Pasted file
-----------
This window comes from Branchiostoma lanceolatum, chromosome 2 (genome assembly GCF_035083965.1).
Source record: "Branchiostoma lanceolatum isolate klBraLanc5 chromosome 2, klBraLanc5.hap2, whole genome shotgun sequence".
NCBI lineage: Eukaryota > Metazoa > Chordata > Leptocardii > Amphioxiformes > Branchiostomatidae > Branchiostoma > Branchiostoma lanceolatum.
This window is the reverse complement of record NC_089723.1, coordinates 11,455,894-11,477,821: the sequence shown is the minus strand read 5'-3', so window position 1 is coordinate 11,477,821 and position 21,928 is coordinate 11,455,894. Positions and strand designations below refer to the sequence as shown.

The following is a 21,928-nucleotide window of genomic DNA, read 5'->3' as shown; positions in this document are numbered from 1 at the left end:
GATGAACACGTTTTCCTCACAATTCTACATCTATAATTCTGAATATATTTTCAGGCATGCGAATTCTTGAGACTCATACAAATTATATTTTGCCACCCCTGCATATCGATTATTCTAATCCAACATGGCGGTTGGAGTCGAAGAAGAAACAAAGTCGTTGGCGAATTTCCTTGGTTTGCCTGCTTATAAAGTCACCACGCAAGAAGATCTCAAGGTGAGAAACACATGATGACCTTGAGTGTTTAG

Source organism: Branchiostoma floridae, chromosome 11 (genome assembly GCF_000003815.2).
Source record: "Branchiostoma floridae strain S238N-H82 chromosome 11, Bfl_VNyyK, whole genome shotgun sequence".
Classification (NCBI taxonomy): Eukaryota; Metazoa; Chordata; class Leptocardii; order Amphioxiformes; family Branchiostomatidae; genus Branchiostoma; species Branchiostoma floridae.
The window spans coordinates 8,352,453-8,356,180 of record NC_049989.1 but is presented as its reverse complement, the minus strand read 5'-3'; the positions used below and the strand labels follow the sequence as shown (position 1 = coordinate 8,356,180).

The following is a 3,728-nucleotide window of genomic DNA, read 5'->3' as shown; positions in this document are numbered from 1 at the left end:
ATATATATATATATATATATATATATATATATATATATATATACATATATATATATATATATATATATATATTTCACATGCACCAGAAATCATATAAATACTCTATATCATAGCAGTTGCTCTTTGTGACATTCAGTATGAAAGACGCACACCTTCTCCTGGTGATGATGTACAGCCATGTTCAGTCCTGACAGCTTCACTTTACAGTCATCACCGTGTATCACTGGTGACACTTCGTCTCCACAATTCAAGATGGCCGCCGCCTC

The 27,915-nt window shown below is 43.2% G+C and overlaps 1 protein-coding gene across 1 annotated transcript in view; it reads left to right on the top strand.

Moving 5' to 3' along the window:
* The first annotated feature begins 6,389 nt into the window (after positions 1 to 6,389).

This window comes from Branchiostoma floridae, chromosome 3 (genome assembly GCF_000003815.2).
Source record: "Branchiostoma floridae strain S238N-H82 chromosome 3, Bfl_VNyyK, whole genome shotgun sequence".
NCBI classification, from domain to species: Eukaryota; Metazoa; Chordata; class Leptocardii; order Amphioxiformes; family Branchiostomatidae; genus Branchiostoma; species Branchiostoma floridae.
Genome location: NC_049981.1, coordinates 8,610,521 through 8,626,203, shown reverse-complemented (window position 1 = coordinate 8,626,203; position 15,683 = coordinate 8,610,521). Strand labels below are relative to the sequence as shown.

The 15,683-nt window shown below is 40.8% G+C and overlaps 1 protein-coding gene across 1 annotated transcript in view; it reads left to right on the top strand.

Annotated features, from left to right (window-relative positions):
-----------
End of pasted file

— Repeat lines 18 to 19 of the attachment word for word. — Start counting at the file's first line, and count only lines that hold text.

NCBI classification, from domain to species: Eukaryota; Metazoa; Chordata; class Leptocardii; order Amphioxiformes; family Branchiostomatidae; genus Branchiostoma; species Branchiostoma floridae.
Genome location: NC_049981.1, coordinates 8,610,521 through 8,626,203, shown reverse-complemented (window position 1 = coordinate 8,626,203; position 15,683 = coordinate 8,610,521). Strand labels below are relative to the sequence as shown.